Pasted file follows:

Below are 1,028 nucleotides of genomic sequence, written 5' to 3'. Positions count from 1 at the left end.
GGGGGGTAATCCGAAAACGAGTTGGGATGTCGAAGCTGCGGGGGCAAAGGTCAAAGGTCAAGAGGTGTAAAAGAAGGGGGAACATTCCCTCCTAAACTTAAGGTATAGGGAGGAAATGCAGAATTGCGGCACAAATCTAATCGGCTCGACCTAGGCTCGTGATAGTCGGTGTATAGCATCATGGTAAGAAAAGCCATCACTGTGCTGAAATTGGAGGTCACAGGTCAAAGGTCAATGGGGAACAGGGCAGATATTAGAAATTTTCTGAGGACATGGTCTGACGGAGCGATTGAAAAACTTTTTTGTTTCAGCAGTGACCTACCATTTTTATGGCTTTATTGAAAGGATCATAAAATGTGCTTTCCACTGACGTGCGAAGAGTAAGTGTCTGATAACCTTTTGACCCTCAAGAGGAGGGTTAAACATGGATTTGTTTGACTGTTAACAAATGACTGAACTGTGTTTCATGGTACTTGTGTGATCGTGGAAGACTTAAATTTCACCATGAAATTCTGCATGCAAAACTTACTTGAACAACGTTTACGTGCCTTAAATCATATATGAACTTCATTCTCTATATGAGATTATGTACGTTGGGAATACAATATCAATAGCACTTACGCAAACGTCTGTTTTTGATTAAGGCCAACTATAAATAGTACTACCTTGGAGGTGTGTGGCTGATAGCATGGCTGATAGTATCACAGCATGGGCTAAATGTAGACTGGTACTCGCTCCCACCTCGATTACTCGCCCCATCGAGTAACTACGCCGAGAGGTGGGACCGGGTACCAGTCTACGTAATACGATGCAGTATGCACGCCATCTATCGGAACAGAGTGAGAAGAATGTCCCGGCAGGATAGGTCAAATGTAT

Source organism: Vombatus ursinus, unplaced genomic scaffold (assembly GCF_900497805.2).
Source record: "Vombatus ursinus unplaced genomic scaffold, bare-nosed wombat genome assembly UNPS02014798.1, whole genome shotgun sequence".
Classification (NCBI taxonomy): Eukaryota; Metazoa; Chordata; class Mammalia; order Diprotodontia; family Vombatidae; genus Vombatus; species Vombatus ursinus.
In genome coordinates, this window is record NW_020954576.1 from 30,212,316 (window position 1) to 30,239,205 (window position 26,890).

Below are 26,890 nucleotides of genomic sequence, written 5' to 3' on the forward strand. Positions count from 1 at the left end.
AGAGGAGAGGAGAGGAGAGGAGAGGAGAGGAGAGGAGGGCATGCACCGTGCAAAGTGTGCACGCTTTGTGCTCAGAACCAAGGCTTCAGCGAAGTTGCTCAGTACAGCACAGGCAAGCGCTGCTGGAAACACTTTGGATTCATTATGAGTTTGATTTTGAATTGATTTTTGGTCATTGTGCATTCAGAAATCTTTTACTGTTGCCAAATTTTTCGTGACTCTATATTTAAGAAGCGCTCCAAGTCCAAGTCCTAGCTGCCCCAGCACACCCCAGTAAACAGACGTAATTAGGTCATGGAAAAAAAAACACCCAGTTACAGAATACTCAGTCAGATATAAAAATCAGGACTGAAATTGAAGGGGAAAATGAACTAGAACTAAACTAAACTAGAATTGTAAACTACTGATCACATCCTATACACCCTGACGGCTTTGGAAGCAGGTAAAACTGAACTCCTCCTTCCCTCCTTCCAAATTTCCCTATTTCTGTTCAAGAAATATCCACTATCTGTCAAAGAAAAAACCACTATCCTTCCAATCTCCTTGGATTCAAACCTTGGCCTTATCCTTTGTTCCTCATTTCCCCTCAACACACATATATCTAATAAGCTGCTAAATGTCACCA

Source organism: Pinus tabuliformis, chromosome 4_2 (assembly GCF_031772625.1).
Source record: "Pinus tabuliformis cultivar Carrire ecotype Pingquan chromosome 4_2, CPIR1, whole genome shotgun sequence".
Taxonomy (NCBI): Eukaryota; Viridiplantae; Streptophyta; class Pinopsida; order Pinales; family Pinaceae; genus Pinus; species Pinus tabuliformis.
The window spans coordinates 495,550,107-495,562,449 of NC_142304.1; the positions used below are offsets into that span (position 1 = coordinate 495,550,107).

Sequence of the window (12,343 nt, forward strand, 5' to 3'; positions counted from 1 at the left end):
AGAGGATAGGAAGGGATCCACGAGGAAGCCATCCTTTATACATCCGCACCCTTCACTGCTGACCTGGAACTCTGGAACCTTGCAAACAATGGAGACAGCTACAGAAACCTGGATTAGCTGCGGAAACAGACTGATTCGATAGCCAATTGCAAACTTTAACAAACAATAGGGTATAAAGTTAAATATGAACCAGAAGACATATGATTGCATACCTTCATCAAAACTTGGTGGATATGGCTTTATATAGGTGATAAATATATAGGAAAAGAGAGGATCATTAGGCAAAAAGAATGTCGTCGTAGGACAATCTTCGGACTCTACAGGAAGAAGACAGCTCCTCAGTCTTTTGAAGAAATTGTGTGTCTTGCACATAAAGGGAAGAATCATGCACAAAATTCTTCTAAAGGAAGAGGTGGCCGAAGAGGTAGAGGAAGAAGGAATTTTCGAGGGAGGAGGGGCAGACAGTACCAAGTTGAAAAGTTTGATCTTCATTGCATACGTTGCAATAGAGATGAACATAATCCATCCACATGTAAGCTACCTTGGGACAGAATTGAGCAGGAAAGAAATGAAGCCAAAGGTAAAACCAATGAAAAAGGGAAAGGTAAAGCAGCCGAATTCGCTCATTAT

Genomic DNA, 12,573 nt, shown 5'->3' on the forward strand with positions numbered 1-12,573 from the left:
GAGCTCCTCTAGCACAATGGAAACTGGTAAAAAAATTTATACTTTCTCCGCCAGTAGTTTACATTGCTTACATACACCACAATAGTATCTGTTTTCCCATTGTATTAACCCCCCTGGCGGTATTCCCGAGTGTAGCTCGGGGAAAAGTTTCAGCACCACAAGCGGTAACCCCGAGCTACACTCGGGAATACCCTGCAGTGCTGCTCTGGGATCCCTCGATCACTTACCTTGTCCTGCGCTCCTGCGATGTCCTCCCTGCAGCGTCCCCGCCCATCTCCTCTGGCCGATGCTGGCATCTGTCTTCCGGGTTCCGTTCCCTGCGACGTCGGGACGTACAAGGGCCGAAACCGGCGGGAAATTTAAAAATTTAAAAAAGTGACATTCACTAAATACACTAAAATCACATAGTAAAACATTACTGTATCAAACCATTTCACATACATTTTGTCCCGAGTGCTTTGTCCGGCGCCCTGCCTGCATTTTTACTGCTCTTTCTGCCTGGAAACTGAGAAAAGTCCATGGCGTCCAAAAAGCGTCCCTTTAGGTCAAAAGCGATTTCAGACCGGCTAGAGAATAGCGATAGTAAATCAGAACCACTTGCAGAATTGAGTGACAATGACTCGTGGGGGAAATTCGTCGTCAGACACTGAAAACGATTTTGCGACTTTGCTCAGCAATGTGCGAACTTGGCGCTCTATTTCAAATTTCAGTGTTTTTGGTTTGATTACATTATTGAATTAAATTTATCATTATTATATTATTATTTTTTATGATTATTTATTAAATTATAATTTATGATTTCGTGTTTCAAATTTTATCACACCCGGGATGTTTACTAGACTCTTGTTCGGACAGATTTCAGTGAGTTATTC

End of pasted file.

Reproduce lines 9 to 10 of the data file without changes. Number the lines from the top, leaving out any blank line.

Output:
Source organism: Pinus tabuliformis, chromosome 4_2 (assembly GCF_031772625.1).
Source record: "Pinus tabuliformis cultivar Carrire ecotype Pingquan chromosome 4_2, CPIR1, whole genome shotgun sequence".